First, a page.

05-14-2019 01:57:15 PM -0400
05-09-2019 05:01:30 PM -0400
05-09-2019 01:41:48 PM -0400
04-18-2019 10:46:35 AM -0400
04-18-2019 10:18:40 AM -0400
It looks like you've previously blocked notifications. If you'd like to receive them, please update your browser permissions.
Desktop Notifications are  | 
Get instant alerts on your desktop.
Turn on desktop notifications?
Remind me later.

How to Make Beer: Our Family Discovers the Lost Art of Home-Brewing

The subject of home brewing keeps popping up everywhere I look. Maybe it's because I've recently started making my own beer and so it's in the front of my brain, or maybe it's because tone-deaf bureaucrats keep hiking taxes on liquor. (Like the one that just passed in Illinois increasing the tax by 50% on all alcohol sales.) Either way, the art of home brewing is intriguing, easier than expected, and produces extremely satisfying results while saving hundreds of dollars on your liquor budget.

Mr. Fox and I are always on the lookout for activities we can enjoy together that also help us become more self-sufficient. Since we are opposites -- like most happy couples -- such good ideas can be few and far between. One we have in common is our admiration for beer, both for what it symbolizes (Friday night) and the good cheer it brings to our lives. We heartily believe, like Ben Franklin, that beer is proof that God loves us and wants us to be happy. As we've grown up together (from our early twenties) we've begun to also enjoy anything that is truly "counterculture." Whenever The Man tells us to like something, we automatically resist. When the beer commercials with the sweaty co-eds hawk tasteless beer in gimmicky cans that change color according to temperature --really? you need a blue stripe to tell you if your beer is cold enough? -- we know we're being sold something that needs a whole lot of hoopla to move it off the grocery shelves.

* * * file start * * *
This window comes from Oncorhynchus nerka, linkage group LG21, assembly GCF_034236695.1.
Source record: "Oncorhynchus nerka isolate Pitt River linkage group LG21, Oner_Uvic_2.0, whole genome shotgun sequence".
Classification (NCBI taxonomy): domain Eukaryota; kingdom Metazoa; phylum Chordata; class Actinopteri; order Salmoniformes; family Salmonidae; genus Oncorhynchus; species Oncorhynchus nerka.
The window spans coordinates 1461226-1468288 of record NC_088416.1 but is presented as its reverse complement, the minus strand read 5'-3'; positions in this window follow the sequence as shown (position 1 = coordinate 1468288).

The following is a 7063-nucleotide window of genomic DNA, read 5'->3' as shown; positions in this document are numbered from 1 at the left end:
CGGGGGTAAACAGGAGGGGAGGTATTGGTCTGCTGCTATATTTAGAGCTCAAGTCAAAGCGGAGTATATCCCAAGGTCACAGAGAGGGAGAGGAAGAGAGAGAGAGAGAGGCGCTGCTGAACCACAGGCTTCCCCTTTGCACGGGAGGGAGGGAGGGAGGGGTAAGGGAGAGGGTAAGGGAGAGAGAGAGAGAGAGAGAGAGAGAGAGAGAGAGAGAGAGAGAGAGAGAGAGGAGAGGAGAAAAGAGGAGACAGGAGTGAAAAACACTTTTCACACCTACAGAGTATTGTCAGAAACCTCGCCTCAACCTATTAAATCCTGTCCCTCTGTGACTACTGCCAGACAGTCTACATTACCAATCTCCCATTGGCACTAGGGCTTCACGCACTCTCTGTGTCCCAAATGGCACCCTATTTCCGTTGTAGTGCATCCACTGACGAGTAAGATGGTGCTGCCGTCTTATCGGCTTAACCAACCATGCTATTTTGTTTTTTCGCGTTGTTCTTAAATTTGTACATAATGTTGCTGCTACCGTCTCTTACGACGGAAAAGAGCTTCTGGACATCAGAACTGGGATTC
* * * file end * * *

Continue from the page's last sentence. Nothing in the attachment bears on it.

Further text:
But when we were younger and more affected by advertising we succumbed to the popular belief that the only beer to drink was highly-marketed, light-colored, pilsener-lager sold everywhere in easily recognizable, brightly colored packaging. (Not that there's anything wrong with a light pilsener which can be highly refreshing on a hot summer's day!) The point is, there's a big beer world out there that popular American culture knows nothing about.

Appreciating the many types of beer comes much the same way as appreciating wine. After graduating from the "sloe gin fizz with extra cherries" stage of drinking, I began to sample wines. I'll never forget the evening I had an excellent Cabernet from Stags' Leap Winery with fine French cuisine that forever changed my mind. From then on I understood the important difference between pink wine-in-a-box and complex, layered vino. The same happened when Mr. Fox and I started sampling home-brew made by friends. A whole new world of flavors and possibilities were revealed to us in unmarked, humble brown bottles.